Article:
Total Disability

 And He was saying to them all, "If anyone wishes to come after Me, he must deny himself, and take up his cross daily and follow Me.   

Luke 9:23

 

 

I heard speaker Ann Voskamp talk recently about living a life either focused on the cross or upon comfort. The question that arose for me, for all of us is, are we living cross shaped or comfort shaped lives?  Which most closely defines us? Do we most want to be in Him, or in circumstance that please and comfort our flesh. Which desire and path really directs our lives?

 

I've a good friend who, along with his wife, is walking through what might be the most challenging time of his long and fruitful life. He said to me recently that he had come to the place of declaring "total disability" in his journey with Christ. By this he meant that he admitted his complete inability to change or make things better, or to deal with the many challenges of their situation in his own strength. He was totally disabled, and therefore, totally dependent on His God. Few of us care to go to this place, but all of us who say we have taken up our cross to follow Christ can not end up anywhere else. We must all become "totally disabled" in ourselves that we may become totally dependent upon Him.

 Many of us say we have taken up our cross and followed Him, but few of us are really willing to be on "total disability" in Him. We always seem to have some part of ourselves that still believes it can "handle" things, figure a way through or out. There remains in us, in some degree, a stubborn self-reliance that we cling to. As long as it remains, we hold our cross very loosely, able to let it drop at any time. And those times can be frequent.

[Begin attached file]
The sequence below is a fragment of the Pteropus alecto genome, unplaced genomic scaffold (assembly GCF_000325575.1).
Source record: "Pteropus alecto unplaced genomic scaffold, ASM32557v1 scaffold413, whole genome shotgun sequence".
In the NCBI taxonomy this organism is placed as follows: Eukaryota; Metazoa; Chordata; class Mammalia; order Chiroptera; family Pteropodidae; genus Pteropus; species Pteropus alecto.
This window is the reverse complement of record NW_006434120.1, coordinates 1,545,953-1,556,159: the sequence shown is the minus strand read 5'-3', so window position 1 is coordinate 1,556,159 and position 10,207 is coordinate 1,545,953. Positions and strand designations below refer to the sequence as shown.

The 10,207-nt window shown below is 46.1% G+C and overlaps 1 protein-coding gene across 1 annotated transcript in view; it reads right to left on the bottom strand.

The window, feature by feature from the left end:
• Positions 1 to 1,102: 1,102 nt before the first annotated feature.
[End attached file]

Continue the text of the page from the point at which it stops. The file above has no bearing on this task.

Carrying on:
There's a worship chorus that contains the words, "sweetly broken." It refers to a brokenness that yields a sweet fragrance from our lives to Him. Our flesh fears brokenness because it destroys its control over us. Voskamp says, "The degree to which we embrace brokenness is the degree to which we can embrace abundance and intimacy." My friend that I mention above, says that though the pain of this time is immense for he and his wife, the joy and wonder of what they are experiencing in Christ is beyond words. They've entered into an abundance and intimacy in and with Him beyond what they've ever known. It's the place that all true cross carrying will take us. We enter into the fellowship of His sufferings, but into His joy, peace, and wonder as well.

Who among us is really willing to embrace total disability in Christ? Would we have it, or, do we go on living in some measure of self-reliance? If we are to carry our cross, than not just some things of the flesh must die, but all things of the flesh must perish. That's total disability. That's complete brokenness. It's also the pathway to true and full abundance in and intimacy with Him. Do we have that? Will we have that?

Blessings,
Pastor O

 

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